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Less than two months after closing his New Town restaurant Dudley’s Bistro, chef Jim Kennedy has already rolled out a new business venture—literally.
He'll be serving dishes "with flair" out of food truck he’s calling FoodaTude. Kennedy said he was inspired by Jon Favreau’s 2014 film “Chef,” which tells the story of a chef at a prestigious restaurant who gets a fresh start operating a food truck.
Kennedy could relate to Favreau’s chef—he closed Dudley’s due to an “amicable parting of the ways” between Dudley’s Bistro and Developers Realty Corporation, which owns the New Town mixed-use community.
An investor for a new brick and mortar operation fell through, so he decided to give the food truck a try.
“I saw it as an emerging market for our area,” Kennedy said, noting the rise in popularity of food trucks in Virginia Beach and Charlottesville. “The Williamsburg area is pretty devoid of these things so we’re hoping we’ll start seeing more reception to it.”
FoodaTude will not be a typical food truck, Kennedy said. Meals will emphasize local ingredients, such as crab meat from Poquoson, he said. He expects the menu to rotate daily, offering burgers one day and gazpacho the next, all while maintaining a price point between $4 and $12 per item.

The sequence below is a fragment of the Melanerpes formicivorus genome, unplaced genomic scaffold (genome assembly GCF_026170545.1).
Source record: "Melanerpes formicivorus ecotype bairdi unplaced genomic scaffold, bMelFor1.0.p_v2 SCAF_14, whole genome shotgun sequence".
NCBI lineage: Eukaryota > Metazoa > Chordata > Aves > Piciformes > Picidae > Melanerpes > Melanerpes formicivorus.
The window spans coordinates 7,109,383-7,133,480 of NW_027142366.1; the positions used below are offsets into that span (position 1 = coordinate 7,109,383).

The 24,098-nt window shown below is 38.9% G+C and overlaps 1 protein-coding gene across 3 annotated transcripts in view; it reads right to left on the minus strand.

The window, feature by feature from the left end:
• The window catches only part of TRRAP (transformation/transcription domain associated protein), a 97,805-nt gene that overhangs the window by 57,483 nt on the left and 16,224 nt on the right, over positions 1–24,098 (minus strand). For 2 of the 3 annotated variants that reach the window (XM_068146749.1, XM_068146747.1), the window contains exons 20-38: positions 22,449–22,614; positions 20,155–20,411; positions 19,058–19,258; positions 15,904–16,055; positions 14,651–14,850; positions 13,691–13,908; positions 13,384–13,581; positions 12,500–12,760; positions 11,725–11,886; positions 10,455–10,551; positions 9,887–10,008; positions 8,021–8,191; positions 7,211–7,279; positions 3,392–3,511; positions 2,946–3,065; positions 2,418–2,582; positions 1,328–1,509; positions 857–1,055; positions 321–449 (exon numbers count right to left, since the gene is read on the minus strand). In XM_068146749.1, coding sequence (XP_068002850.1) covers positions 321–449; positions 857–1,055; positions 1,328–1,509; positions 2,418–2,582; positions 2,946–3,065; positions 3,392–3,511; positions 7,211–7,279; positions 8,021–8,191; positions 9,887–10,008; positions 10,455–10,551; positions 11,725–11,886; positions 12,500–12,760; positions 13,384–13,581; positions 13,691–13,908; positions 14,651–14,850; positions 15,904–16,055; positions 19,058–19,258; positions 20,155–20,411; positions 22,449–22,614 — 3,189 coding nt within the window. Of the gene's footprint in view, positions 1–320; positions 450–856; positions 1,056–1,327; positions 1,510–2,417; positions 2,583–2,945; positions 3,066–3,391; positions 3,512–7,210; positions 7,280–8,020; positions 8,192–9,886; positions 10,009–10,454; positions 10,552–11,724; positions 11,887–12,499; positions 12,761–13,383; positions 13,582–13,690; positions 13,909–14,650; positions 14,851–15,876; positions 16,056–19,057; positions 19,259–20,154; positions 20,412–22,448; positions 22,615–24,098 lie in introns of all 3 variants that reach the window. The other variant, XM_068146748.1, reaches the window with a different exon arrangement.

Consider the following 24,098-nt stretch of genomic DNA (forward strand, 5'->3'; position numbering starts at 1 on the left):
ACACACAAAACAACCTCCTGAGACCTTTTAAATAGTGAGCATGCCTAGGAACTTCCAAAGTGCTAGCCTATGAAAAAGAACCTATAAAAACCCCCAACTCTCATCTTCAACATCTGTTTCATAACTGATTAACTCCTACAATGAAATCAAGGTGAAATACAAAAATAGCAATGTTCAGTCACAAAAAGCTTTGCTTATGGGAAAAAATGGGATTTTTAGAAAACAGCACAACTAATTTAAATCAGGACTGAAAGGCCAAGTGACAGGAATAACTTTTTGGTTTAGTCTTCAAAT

“We like to be able to change our menu and do things that are unique and different to the market,” Kennedy said.
FoodaTude’s first night of service was July 7, a sweltering day outside, which felt even hotter inside the truck’s kitchen. Kennedy and sous-chef Garrett Bartlett prepared miso-chile hot wings and steamed pork buns while parked outside Virginia Beer Company.
Andrew Kearns said he came out for the opening night to support Kennedy, having previously enjoyed his dishes at Dudley’s Bistro.
“I think it lives up to the quality of food we had at Dudley’s Bistro,” Kearns said. “I was sad to see him move on from that location, but if he keeps cooking up great food like this, I think he’ll be set.”
Kennedy said he is looking forward to catering events and plans to work with the College of William & Mary and Thomas Nelson Community College to bring the truck to their campuses. He’s also a supporter of zoning ordinance amendments that would allow food trucks to serve industrial areas in James City County.
“I think there are some opportunities for us to do some great things here,” Kennedy said. “It’s more than bringing a food truck to the brewery. You can really customize it for folks.”
Despite the fact he has seen studies that suggest restaurants can benefit from food truck traffic, the former restaurant owner said it wouldn’t be fair to park the truck in front of a brick and mortar restaurant.
“I do think brick and mortars need to be protected,” said Kennedy, who is also a former member of the JCC Board of Supervisors. “I don’t see the city or the county allowing these things to park anywhere.”
The FoodaTude Facebook page will be updated with the truck’s daily stops. This week, FoodaTude will alternate between AleWerks Brewing Company and Virginia Beer Company starting July 13.